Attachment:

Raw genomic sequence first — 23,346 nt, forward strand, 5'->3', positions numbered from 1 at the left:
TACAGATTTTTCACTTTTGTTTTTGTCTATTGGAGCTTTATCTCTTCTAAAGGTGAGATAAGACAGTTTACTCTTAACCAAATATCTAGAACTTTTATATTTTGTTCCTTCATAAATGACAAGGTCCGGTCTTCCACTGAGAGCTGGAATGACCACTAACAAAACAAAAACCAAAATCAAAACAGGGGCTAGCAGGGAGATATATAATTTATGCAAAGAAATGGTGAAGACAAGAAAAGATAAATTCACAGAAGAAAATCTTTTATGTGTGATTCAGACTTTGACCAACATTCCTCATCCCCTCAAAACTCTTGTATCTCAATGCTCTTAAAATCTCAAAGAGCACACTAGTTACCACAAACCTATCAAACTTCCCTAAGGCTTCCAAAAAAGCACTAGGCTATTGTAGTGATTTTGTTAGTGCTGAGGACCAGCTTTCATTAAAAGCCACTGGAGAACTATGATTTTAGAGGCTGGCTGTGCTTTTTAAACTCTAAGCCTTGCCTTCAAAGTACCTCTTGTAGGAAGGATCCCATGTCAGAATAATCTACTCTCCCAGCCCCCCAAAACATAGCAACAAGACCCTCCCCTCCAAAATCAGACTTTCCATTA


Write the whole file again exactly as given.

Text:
Raw genomic sequence first — 23,346 nt, forward strand, 5'->3', positions numbered from 1 at the left:
TACAGATTTTTCACTTTTGTTTTTGTCTATTGGAGCTTTATCTCTTCTAAAGGTGAGATAAGACAGTTTACTCTTAACCAAATATCTAGAACTTTTATATTTTGTTCCTTCATAAATGACAAGGTCCGGTCTTCCACTGAGAGCTGGAATGACCACTAACAAAACAAAAACCAAAATCAAAACAGGGGCTAGCAGGGAGATATATAATTTATGCAAAGAAATGGTGAAGACAAGAAAAGATAAATTCACAGAAGAAAATCTTTTATGTGTGATTCAGACTTTGACCAACATTCCTCATCCCCTCAAAACTCTTGTATCTCAATGCTCTTAAAATCTCAAAGAGCACACTAGTTACCACAAACCTATCAAACTTCCCTAAGGCTTCCAAAAAAGCACTAGGCTATTGTAGTGATTTTGTTAGTGCTGAGGACCAGCTTTCATTAAAAGCCACTGGAGAACTATGATTTTAGAGGCTGGCTGTGCTTTTTAAACTCTAAGCCTTGCCTTCAAAGTACCTCTTGTAGGAAGGATCCCATGTCAGAATAATCTACTCTCCCAGCCCCCCAAAACATAGCAACAAGACCCTCCCCTCCAAAATCAGACTTTCCATTA